When clients first start therapy, there can be a lot of shame language or feelings of shame that end with early client termination, lying or ghosting of their therapists. Owning up to mistakes, speaking kindly to yourself through the process when you have bad therapy days or treated your therapist poorly, is all a part of the practice and work that you invest in yourself. Therapy isn't meant to be a place where you get 100% validation and the warm and fuzzies every week. It's difficult and challenging.. it's a practice. It does get easier the more that you navigate who you are and how you get in your own way.
Therapists know all about this kind of stuff so if you’re struggling with a difficult time in your life or feeling lonely in your process or recovery, just know I see you. Keep seeking your truth. Keep practicing. It’s okay to make mistakes along the way (or even ghost your therapist)... It’s never too late to show back up for yourself.
1. Get a period tracking app.
Unless you want to go old school and make a handwritten chart (props to you if so), I highly recommend getting a period tracking app to log in all your info. Some apps are really great and have all sorts of info you can track such as a variety of different moods, as well as physical information like how high or low your cervix is, your BMI, and cervical mucus. Unless you're actively trying (or avoiding) having a baby, you probably don't need to log in all this information but I do highly recommend getting an app that includes more than 3-5 moods. I really liked the app "Flo" because it had several different moods I could choose from.
If you don't know when you ovulate, try out one of these methods to become even more attuned to your body. Not only is ovulation pretty much the only time during your cycle when you can get pregnant (spans between 1-3 days for most women), but it's also the time in our cycle when we are at our most active & motivated, a super helpful thing to know about yourself if you want to feel happier. I've tried all the different ways of figuring out when I ovulate but for me, the BMI was the one that worked the best for me. I've heard different things from different women so if waking up at the same time every morning to take your temperature sounds like a royal pain in the a$$, try a different method.
2. Make it a part of your daily routine.
It takes about 30 seconds from each day to mentally check in with how I feel each day and log it into the app. Every evening, I log my data into the app as part of my bedtime routine. However, it might be equally as beneficial to log your data during the middle of the day while it's fresh on your mind. Whatever works for you!
Pro tip: make sure to log your data at the same time every day so you don't end up forgetting and going like 3 days without logging in anything (not speaking from experience or anything). Set an alarm if you have you or log it when you take medication if you take a daily med.
3. Go slow.
Part of the benefit of logging your moods in conjunction with when you ovulate, your luteal and follicular cycle & menstruate, is to notice your natural patterns. That means you might have to log in information for 2-3 months before you can really start to notice any trends. And if you have irregular cycles, it might take longer. Implementing changes based off of your menstrual cycle is a mindfulness practice and takes some patience. If you're feeling like giving up... keep at it! I promise the payoff will be worth it!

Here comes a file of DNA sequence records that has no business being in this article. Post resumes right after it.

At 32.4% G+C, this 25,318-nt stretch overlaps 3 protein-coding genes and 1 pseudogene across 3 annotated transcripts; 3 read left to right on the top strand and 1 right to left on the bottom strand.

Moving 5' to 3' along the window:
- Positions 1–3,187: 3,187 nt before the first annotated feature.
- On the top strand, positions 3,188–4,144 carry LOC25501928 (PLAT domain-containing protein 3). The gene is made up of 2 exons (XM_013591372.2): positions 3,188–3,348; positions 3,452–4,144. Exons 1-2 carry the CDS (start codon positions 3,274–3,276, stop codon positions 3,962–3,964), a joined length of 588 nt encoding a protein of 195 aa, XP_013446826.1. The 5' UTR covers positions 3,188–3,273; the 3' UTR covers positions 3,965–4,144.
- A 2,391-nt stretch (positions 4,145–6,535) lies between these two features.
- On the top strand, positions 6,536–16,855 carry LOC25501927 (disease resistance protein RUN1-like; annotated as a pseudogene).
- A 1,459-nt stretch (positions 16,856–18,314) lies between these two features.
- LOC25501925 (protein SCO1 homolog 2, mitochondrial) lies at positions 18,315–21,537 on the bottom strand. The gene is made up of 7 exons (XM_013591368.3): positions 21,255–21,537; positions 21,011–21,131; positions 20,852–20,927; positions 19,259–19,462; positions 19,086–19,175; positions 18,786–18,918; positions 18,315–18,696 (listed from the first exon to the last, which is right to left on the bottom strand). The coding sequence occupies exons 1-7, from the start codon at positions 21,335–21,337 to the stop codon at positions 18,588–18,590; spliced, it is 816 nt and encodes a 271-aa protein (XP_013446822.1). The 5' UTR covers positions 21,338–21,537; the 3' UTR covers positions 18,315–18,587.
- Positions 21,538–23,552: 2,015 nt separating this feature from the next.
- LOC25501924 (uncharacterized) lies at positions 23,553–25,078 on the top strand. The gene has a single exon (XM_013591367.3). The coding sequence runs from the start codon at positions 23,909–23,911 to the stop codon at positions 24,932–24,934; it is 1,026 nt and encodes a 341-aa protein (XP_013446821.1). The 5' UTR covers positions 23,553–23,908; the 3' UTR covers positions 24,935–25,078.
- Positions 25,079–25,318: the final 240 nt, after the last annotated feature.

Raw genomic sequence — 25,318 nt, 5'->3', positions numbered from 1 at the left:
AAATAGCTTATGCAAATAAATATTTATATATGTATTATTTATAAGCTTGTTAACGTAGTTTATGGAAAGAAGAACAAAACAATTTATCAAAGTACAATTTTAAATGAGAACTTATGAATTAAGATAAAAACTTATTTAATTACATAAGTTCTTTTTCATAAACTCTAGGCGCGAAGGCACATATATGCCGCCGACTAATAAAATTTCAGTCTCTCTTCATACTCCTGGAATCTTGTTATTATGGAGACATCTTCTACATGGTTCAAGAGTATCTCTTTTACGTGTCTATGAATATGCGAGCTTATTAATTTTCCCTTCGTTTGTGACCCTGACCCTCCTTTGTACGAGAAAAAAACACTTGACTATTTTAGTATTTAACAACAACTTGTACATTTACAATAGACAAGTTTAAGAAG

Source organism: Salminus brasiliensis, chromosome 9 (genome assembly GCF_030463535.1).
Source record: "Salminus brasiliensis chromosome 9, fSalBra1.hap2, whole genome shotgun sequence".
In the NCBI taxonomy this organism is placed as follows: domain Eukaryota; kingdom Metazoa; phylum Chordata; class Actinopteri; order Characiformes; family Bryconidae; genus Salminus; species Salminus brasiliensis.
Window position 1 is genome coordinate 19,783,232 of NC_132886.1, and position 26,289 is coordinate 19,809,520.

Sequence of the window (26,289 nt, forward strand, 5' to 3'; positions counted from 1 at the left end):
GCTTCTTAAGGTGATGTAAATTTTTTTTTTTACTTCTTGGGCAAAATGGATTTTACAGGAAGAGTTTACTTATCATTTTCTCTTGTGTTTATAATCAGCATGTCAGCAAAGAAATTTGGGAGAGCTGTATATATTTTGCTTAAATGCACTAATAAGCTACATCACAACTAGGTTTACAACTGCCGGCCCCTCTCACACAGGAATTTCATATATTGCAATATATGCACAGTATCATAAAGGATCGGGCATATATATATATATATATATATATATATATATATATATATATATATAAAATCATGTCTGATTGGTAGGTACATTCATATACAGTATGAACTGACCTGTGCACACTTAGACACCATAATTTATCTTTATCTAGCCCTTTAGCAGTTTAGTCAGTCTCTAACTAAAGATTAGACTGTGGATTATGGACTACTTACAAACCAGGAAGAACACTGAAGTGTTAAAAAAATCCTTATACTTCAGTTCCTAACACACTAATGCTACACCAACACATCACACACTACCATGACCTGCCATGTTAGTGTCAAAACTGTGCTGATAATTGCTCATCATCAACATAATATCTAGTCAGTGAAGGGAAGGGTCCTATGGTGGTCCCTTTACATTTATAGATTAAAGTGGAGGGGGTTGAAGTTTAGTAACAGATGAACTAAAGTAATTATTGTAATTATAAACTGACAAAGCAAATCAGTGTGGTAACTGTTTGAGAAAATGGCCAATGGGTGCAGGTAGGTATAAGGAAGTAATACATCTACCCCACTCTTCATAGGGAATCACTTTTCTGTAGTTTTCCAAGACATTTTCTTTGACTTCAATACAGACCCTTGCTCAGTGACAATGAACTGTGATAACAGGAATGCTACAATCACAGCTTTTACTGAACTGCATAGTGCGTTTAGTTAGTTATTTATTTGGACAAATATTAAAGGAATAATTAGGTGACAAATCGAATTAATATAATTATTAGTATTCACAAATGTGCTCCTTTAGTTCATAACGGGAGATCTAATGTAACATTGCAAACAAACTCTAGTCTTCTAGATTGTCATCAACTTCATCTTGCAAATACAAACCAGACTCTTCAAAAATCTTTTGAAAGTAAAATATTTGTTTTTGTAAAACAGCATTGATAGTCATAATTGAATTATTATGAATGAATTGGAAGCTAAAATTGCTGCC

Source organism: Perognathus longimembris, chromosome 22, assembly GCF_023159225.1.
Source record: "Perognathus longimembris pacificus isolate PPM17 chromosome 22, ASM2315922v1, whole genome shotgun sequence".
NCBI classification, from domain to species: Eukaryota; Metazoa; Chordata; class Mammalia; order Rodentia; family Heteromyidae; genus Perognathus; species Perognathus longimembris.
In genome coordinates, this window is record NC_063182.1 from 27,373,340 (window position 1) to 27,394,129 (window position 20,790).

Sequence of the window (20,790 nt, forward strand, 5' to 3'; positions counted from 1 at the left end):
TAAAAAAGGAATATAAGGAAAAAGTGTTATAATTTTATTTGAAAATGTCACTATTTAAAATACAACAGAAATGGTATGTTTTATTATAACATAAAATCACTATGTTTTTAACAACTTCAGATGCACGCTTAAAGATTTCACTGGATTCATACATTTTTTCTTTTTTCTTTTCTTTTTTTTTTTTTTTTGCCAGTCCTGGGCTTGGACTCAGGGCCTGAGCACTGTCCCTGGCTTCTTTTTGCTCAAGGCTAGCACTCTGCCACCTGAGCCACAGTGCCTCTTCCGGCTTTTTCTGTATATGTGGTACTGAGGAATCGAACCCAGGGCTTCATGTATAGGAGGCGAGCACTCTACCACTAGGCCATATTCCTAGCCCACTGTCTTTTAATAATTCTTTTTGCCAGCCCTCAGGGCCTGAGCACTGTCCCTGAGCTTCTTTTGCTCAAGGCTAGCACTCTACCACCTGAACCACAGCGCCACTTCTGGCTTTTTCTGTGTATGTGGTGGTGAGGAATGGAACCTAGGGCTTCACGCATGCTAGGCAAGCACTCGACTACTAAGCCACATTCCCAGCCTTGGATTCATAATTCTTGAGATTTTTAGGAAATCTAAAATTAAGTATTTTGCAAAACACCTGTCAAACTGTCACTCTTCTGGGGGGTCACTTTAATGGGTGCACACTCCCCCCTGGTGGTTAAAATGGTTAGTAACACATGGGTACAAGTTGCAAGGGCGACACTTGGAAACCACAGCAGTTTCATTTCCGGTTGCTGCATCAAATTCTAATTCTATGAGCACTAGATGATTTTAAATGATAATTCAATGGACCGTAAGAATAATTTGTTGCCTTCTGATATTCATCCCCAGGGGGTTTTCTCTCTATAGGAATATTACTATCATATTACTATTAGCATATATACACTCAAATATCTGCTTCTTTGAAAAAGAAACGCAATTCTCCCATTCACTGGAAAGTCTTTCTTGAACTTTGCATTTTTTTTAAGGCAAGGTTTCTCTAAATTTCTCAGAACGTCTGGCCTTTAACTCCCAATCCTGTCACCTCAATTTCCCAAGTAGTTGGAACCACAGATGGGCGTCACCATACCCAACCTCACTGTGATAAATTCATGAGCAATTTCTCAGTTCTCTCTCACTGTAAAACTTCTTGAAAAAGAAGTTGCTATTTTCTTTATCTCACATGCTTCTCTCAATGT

4. Implement changes to behaviors based off of your observations.
This is the last part of the whole process. Once you've logged about 2-3 months worth of data, you can either go back into your app or make your own graph to start noticing trends. For example, I started to notice that I logged "excited", "in love" and "motivated" more during the days around when I was ovulating (right around cycle day 12 for me). I also noticed that I was much more likely to go on walks during this time in my cycle and walked significantly less during the end of the luteal phase, or days leading up to my period. If you're interested in learning more about the different phases of a menstrual cycle, check out this great article from The American Pregnancy Association which gives a lot more details than I can.
Once I noticed the different trends I was experiencing mood-wise in relation to my cycle, I started to implement changes. Some of the behaviors that I found helpful to observe and implement were based around social time with friends or colleagues, vacations, adding extra meetings or events to my schedule, how I dress and exercise. For example, I know that I am more likely to want to stay at home watching Netflix on the days leading up to my period so I try not to schedule any social time or meetings during those days. Instead, I spend those days doing really nurturing things for myself like doing a restorative yoga class, taking a long bath or just actively trying to be slow and easy with myself. When I've given myself permission to nurture myself during the days when my body is asking me to, I can feel more refreshed to socialize and schedule all the things when I'm ovulating and more energized.
These are just a few of the ways that I've implemented change based off of my tracking and I can't even begin to tell you how much better I feel. And I'm not alone... this is the same kind of feedback that I've been hearing more and more from mental health professionals who work with women. Not only does tracking your cycle help with feeling more attuned with your body, but it's also a great way to plan your schedule around how you know you'll be feeling (goodbye, guilt about cancelling so many plans last minute and spending all day in PJs!). And anytime we can have a stronger mind-body connection, research tells us that we feel happier. So try it out. See what you think!